It was ideal New York weather to play basketball: a sunny, spring day. About a dozen of my friends and I had just finished school. When we got to the courts, we divided up and started playing, subbing in and out until we got tired.
After we finished, I went over to the benches to relax and change. I saw that on the other courts, there were eight younger kids around 13 years old playing and having fun with each other. They all had light brown skin and looked like they might have been South Asian or Middle Eastern.
Then three older teenage boys sat down near them.
I kept watching, my eye on the older boys because I got the feeling they wanted to make trouble. Then they started yelling at the kids: “Play me for $20!”
The younger kids ignored them but the teenagers would not stop yelling, and their language began to worsen. “Play me, you guys are trash.” “Get the f-ck out of here, you don’t belong here,” and “Come on, play us three versus eight! You f-cking suck.” The other kids smartly ignored them and continued playing with one another.
Then the older guys started shouting,“Allah, Allah, Allah!” The younger children froze. They seemed scared now and unsure of what to do next.
Basketball, a Unifier
These racist, prejudiced comments directed at young kids made me angry and sad. Hearing them on a basketball court particularly disappointed me, because I think of basketball as a unifier that can help create new bonds among people from different backgrounds.
I kept watching the situation, and said to my friends, “If those guys touch those kids, I’m going over there.”
The three bullies did not stop.
I yelled over at them: “Leave these kids alone! They’re just trying to have some fun! Chill out with those unnecessary comments about religion! It’s not right!”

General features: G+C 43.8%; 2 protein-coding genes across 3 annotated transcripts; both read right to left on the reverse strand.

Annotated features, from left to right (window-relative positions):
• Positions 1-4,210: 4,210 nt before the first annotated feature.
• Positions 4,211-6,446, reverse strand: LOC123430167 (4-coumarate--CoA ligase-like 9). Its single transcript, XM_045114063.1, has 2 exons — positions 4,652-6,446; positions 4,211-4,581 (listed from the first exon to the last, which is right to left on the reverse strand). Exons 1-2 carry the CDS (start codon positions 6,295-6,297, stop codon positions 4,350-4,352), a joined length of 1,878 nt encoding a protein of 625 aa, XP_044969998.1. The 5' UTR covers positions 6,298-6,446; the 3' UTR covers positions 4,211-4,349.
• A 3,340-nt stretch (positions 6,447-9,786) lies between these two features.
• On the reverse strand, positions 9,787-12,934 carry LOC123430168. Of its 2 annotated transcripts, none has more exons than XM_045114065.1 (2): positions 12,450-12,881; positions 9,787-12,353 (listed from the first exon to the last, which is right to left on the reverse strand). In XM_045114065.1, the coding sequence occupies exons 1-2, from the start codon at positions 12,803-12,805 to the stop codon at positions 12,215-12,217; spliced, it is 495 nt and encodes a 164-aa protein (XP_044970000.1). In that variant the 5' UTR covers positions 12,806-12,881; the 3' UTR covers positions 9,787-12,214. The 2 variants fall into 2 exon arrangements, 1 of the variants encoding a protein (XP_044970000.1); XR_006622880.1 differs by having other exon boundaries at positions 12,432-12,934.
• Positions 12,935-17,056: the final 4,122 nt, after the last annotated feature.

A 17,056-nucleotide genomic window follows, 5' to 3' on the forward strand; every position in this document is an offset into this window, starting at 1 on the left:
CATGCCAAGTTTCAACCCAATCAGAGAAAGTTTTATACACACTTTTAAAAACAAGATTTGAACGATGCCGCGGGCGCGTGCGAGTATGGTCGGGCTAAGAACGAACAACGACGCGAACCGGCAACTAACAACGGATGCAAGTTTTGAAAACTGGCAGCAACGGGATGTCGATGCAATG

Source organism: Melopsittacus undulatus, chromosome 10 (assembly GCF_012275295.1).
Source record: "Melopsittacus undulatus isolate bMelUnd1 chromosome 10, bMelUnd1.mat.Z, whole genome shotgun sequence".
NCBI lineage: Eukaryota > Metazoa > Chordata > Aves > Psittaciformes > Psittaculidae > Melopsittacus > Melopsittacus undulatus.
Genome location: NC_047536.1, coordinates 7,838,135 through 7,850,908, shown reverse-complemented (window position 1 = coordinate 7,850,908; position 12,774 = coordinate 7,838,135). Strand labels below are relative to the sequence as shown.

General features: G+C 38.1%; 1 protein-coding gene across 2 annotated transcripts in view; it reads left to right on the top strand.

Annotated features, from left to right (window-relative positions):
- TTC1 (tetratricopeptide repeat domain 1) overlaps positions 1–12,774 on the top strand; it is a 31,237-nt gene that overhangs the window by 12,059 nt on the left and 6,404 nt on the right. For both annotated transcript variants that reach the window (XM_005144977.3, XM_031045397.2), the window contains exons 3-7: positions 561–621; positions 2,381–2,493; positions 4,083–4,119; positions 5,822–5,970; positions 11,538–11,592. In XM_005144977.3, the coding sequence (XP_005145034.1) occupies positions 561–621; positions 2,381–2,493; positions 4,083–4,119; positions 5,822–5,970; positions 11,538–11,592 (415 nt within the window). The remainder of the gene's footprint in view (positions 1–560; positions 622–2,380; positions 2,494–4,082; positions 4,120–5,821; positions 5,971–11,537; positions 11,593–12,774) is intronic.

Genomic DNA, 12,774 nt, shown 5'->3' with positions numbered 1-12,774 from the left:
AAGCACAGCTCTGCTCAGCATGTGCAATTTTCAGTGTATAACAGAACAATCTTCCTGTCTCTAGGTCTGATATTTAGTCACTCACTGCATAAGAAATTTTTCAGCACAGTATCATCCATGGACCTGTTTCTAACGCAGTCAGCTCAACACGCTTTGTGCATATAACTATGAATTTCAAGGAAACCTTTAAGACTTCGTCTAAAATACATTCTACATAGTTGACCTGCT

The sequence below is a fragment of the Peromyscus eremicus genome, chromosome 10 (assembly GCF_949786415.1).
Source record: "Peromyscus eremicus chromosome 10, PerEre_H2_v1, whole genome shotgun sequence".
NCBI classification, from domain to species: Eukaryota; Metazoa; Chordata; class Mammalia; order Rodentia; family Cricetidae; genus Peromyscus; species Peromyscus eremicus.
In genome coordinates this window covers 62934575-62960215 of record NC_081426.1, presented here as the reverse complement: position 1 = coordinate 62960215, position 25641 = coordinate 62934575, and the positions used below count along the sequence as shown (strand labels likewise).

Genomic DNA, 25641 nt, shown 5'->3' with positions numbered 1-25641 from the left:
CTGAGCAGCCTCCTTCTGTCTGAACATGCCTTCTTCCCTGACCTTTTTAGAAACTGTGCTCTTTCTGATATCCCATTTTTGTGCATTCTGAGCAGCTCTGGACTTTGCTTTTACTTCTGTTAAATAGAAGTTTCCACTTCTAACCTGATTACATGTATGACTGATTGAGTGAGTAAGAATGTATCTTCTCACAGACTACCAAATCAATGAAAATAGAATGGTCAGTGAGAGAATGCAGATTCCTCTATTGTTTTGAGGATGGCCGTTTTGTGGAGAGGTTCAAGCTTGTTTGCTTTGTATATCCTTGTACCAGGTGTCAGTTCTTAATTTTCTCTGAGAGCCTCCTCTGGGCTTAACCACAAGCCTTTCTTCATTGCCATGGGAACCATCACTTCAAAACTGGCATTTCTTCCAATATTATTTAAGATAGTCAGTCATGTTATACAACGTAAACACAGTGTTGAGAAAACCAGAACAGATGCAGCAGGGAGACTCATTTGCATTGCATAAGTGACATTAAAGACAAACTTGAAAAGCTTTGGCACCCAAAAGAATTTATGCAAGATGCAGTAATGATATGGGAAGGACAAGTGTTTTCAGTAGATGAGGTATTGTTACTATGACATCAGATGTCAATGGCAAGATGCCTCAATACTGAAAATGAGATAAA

A few of my friends joined in. “That’s bullying man, don’t do that sh-t!” “Cut it out and go, no one wants to play with you after what you said!” “Go home, we don’t need this bad energy on such a great day!”
Trying to Help
I wanted to resolve the situation by going over to them and talking calmly. But then one of the three teenagers yelled to one of my friends, “That was not me, bro! You got it all twisted, that was my other friend. I dare you to come over here and touch me, watch what will happen!” When he said that, I hesitated.
Suddenly, the three bullies threw what looked like acid on the court to prevent the children from playing. The liquid fizzed when it hit the court. The bullies ran off.
My friends and I wanted to chase after them but we knew it was better to go check on the younger kids. They thanked us for trying to help. We left so they could play on our court since theirs was ruined.
The idea of basketball as a sport that brings people together is sacred to me. While I was walking home and for days after, I thought about how I might have handled the situation differently. I think that the three teenagers might have been more willing to speak to me if I had gone over to them first, instead of my friends and I yelling at them. And even if they weren’t willing to talk it out, next time I won’t back off so quickly.
Or I could have gone over to them with a couple of my friends so there was strength in numbers, but not so many as to be intimidating. Another alternative could have been that when the three teenagers sat on the benches, I could have told all my friends to go home so that our court would have been open for the younger kids. Then, maybe the older kids would have been less interested in bullying. And finally, next time I’ll consider finding an adult to help us out. I could have called upon park leaders and staff, or the police.
Still, I feel proud for standing up for those kids, even if it didn’t change the bullies’ behavior. Rather than being just a bystander, I became an ally. Being an ally helps encourage other people to stand up against bullies. It also shows bullies that their behavior is not OK. It might even help them reflect on their behavior.
- Kevin writes “The idea of basketball as a sport that brings people together is sacred to me.” What are the activities in your life you feel bring people together? In your opinion, why do those activities build community?
- What do you think of how Kevin and his friends dealt with the bullies? What about the alternatives he writes about at the end? What would you have done in his place?
- Kevin gives one difference between being a bystander and being an ally. What are the other differences? Are there situations in which it’s better to not get involved as an ally?